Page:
Tag Archives: Change

balance

In Search of Work-Life Balance – Week 23

I was recommended a TED talk recently on work-life balance. You can see it [] if you like.

I liked Ms. Slaughter’s conclusion that caregiving and breadwinning are both valuable, even equally valuable, but I confess to have balked at her recommendations for forced, governmentally imposed structure to “change” society. You will have noted in my last post, perhaps, my belief that intelligence, if honored, must be invited to change rather than being forced to change. I suppose I have more faith in humanity than does Ms. Slaughter. I also believe markets inspire and encourage change, all on their own. Either way, a market or a government in many respects is an amalgam of its members or participants. As we change, our institutions change.

This week’s Masterkey System lesson, number 23, also invites change. In it, Haanel invites us to consider how our thoughts either attract or repel abundance, and, with it, prosperity. Haanel correctly asserts that wealth follows service. The more people we serve, the more wealth follows, in proportion to the value of our service.

The basic proposition of give more, get more appears to ignore motive, at least on the surface. I took counsel, however, from Haanel’s guidance in paragraph 23-4 to examine my motives. He said, “… our problem is to keep an open mind, … to be interested in the race rather than the goal, for the pleasure is in the pursuit rather than the possession.”

I took this to mean that if I focus too much on the object of my effort (my own goal), I risk substituting attachment for intention. I read Deepak Chopra in Seven Spiritual Laws of Success to recommend intention and to avoid attachment. Having unintentionally not heeded that advice at first, I have lots of experience with the consequences of attachment. I don’t recommend that path.

Recently, I’ve been able to change. I can now better dial my attachment (or expectation for action by another) to zero, while keeping my intention (or enthusiasm) high. The results are as you might predict. Positive response is up; rejection is down.

Masterkey System paragraph 23-5 says, “You can make a money magnet of yourself, but to do so you must first consider how you can make money for other people.” As an American, I’m culturally and socially predisposed to believe more is more.
I’ve learned, perhaps paradoxically, that less is often more, and sometimes less is substantially more.

An illustration may help. In a prospecting conversation, you might think that more description about product, plan or company would encourage quicker and deeper investigation. Au contraire! That, I can tell you from sad experience, works very poorly.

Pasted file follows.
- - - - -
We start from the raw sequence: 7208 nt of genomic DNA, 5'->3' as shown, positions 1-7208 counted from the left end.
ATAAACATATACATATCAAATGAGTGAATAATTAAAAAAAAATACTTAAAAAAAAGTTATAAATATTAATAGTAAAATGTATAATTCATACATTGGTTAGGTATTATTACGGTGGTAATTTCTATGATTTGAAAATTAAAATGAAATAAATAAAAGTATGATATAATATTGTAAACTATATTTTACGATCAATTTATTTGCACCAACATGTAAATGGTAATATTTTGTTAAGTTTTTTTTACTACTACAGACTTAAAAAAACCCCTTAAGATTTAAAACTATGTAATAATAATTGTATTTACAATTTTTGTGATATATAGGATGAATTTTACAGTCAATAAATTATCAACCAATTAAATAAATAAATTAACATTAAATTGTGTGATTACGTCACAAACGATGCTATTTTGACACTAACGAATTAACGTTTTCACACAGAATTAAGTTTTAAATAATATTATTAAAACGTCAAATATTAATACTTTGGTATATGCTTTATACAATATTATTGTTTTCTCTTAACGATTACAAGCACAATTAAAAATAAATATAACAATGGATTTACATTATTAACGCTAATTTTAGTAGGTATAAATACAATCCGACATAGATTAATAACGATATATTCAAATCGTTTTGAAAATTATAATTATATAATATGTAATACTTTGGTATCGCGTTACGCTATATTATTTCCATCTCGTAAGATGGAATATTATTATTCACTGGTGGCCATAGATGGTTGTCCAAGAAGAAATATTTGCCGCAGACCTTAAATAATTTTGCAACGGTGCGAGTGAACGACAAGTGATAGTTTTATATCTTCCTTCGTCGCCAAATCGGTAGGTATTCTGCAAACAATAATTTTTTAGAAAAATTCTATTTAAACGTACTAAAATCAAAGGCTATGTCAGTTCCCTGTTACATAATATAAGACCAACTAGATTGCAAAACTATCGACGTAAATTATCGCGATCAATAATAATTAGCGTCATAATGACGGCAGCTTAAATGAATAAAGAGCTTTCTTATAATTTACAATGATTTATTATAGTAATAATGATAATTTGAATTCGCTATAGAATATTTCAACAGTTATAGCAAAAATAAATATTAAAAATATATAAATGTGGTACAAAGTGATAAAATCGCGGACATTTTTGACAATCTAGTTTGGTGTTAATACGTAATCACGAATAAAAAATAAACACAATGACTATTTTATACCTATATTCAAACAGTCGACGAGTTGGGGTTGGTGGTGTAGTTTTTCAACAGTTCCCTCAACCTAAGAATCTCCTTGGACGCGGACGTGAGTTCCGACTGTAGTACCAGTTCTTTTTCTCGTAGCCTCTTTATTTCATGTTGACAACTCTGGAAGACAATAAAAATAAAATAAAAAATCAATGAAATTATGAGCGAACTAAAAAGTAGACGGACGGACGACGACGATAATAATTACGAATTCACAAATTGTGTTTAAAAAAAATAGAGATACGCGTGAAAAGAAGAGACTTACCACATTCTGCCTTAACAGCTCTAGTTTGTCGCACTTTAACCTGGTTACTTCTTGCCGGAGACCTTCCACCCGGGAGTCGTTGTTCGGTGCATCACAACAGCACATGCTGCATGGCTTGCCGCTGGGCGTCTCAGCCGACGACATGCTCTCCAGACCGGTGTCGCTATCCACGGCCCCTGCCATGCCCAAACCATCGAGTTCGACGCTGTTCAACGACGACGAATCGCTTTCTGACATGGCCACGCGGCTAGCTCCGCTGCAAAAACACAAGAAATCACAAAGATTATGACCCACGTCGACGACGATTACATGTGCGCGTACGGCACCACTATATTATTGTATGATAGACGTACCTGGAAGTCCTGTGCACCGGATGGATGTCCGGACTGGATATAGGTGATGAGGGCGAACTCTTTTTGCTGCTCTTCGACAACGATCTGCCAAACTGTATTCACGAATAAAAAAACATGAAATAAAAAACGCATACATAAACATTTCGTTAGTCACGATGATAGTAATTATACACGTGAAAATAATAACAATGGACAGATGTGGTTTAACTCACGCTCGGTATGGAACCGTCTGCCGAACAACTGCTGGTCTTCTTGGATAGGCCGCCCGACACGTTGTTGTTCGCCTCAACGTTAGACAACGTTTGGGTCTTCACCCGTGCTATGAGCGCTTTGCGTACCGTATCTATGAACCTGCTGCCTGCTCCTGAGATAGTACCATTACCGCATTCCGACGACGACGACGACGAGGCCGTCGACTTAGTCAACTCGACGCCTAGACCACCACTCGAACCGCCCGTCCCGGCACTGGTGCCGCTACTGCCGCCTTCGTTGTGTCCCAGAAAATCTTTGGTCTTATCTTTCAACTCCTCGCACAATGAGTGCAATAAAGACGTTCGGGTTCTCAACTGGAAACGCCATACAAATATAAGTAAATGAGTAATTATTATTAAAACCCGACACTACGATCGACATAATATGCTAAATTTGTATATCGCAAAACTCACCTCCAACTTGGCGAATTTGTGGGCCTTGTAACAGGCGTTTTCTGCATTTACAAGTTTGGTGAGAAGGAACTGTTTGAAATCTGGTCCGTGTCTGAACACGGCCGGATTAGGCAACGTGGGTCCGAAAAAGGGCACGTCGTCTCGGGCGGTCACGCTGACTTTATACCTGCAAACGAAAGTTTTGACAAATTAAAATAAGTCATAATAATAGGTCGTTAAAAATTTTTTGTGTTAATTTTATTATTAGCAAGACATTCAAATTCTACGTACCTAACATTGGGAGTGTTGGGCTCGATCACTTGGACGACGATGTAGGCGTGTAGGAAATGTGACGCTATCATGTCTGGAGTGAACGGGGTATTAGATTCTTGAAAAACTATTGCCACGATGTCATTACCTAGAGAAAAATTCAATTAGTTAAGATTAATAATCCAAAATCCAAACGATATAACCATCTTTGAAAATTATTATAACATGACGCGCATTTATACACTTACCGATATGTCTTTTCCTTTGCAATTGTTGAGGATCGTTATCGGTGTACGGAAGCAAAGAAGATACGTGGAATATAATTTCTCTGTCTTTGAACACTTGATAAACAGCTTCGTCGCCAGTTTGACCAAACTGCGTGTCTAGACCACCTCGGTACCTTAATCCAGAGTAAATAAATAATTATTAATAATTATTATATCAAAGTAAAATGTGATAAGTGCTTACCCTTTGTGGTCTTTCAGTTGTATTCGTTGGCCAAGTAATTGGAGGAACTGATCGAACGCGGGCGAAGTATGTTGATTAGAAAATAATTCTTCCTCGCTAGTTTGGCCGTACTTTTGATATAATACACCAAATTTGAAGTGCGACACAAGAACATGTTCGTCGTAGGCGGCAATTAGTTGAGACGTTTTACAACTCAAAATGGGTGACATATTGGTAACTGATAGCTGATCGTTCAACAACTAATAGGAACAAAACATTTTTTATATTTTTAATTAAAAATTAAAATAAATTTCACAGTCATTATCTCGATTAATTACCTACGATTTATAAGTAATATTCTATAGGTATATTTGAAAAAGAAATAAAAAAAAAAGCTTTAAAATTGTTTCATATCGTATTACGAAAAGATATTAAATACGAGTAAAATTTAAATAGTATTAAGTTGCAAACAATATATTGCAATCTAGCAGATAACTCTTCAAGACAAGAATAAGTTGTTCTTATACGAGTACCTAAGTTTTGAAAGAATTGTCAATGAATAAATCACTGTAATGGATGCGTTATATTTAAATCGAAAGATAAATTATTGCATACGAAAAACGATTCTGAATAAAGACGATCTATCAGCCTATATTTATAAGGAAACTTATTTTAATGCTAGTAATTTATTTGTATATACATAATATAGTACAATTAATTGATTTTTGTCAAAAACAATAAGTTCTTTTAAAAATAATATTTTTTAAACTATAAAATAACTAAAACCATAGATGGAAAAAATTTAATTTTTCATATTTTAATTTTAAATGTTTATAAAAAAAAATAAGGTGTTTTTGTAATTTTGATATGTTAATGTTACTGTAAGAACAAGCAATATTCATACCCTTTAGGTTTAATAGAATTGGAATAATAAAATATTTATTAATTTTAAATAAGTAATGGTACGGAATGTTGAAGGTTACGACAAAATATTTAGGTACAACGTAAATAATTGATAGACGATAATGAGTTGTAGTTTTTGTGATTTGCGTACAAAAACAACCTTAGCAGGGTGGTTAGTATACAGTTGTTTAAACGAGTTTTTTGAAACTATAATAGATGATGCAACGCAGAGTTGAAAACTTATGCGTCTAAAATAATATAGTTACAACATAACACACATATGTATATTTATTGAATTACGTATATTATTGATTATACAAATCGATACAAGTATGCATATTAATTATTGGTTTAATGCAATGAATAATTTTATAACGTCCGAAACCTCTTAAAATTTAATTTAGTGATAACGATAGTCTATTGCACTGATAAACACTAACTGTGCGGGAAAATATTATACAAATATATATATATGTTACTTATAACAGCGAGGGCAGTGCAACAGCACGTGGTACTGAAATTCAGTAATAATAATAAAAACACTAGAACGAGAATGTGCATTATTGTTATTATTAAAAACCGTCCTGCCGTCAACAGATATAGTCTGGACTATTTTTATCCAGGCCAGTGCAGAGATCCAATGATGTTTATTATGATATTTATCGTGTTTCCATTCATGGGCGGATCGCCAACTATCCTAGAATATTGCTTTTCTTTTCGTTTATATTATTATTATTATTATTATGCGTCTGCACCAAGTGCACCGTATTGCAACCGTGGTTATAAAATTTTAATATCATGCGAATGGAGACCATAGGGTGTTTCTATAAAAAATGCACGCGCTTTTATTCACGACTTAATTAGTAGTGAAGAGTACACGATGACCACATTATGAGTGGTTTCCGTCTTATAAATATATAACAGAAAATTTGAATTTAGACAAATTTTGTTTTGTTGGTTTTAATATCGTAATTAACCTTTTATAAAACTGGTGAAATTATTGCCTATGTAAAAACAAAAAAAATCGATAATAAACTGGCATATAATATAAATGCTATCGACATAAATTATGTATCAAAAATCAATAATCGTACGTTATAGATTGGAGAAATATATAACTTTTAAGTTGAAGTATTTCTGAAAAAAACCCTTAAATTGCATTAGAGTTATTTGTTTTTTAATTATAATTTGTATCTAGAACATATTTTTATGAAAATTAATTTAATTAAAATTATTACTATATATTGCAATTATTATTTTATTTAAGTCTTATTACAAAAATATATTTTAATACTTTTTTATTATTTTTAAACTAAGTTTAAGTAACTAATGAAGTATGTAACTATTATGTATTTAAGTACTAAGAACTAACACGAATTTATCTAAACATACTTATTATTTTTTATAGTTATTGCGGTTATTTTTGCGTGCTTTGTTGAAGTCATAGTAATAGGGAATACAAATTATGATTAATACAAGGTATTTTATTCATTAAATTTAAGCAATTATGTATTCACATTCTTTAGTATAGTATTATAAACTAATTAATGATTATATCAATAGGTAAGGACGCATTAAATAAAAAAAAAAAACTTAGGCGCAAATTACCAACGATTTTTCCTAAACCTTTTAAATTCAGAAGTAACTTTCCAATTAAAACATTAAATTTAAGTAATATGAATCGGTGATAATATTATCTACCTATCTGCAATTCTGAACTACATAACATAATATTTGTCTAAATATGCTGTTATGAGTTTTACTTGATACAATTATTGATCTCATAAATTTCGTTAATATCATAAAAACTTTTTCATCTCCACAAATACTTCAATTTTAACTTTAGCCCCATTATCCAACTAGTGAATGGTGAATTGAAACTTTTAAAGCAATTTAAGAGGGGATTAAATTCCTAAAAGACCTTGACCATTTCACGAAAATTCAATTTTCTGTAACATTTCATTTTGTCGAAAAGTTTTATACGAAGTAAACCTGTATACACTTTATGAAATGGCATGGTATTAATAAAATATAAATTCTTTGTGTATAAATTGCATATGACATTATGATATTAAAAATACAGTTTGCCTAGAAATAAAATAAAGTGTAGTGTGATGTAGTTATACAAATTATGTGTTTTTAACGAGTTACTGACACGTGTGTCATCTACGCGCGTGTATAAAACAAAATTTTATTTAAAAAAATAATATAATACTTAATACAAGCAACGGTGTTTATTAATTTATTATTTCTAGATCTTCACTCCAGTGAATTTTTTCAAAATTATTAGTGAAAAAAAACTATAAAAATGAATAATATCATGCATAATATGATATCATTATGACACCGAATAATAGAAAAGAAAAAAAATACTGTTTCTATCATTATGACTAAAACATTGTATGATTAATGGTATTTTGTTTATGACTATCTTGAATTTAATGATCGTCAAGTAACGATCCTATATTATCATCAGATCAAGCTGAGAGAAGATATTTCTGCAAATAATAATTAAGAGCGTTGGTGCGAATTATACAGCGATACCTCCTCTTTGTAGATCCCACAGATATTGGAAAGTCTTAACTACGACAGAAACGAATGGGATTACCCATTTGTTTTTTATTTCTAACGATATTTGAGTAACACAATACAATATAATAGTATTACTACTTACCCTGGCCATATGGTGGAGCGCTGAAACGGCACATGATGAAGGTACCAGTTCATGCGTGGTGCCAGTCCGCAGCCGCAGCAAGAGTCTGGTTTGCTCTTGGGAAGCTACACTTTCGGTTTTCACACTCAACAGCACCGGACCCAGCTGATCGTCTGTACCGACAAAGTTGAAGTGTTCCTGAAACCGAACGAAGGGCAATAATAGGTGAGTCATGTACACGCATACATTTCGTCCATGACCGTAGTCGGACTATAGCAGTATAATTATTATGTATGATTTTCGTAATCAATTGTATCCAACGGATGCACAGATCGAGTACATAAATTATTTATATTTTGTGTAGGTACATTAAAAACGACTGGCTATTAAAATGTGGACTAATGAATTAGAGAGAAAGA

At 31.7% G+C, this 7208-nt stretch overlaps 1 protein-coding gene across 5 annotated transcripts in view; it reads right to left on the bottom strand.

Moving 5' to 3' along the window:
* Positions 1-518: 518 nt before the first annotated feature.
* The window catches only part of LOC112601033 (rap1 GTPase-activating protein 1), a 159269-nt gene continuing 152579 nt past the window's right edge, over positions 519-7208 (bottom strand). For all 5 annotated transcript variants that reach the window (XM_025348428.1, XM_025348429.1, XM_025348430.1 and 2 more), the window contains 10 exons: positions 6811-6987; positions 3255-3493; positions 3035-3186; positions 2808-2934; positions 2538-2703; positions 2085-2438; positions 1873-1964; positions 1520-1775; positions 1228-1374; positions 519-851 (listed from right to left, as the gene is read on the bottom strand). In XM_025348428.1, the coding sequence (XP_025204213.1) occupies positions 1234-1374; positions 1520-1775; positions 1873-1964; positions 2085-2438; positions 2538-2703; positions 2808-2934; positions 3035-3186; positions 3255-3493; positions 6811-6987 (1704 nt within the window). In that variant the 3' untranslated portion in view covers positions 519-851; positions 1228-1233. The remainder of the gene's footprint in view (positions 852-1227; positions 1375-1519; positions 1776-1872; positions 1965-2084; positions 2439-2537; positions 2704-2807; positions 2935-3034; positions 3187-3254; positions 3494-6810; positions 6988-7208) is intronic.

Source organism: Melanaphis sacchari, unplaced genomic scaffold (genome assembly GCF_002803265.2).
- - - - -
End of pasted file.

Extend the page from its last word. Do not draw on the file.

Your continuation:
What does work is for me to create interest with simple statements. When the other person expresses interest, it is almost always best for me to ask questions and listen with the intent to invite the other person to share deeply held fear, hope, pain and/or desire. In that way, I allow him or her to connect those feelings with the opportunity or solution in which he or she expressed interest. Go90Grow students will recognize this pattern, of course.

The same goes for marketing. I may have a product or opportunity that verifiably serves a non-segmented market, but it doesn’t pay me to advertise that idea. You, my reader, will likely not be shocked to hear I tried. And failed, ignominiously.

Again, less is more. I serve better when I narrow my focus. A recent coaching experience highlights the wisdom of this idea. I mostly interact with current or former professionals, self-employed and business owners. After 4 years of this, my language patterns serve that market very well. Last night, however, I counseled with a new business associate, age 19.

As I began to talk with him about my marketing process, it quickly became apparent that I knew little or nothing of his world or the world of his likely business prospects. After an hour or so, I began to get a sense of what they were going to want and need, but it took some focus and concentration to put myself in that world. Having done so, I’m looking forward to helping my new associate get his business off to a flying start.

This brings me back to work-life balance.

It turns out one of the primary benefits of the opportunity I promote is to dramatically broaden choices for work-life balance. I might not have seen this before, but I do now.
And, by helping my business associates voluntarily segment their markets, they get better results, with less effort.
Thus, the value of my service increases, my attachment stays dialed down to zero, my intention stays dialed high, and I enjoy the journey more. Natural consequences? You already know.

Thank you, as always, for joining me on this journey.

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Cool Kids & Belonging – Week 17 HJ Supplemental

This is another supplemental entry. Casual readers may want to give it a skip.

Change is hard. The more significant the change, the harder it is. Our journey through the Masterkey System invites us to recognize our true selves. In doing so, we let the old self, patterned on others’ ideas, die. We are thus reborn, a new creature, fashioned on our own perception of our purpose or Dharma.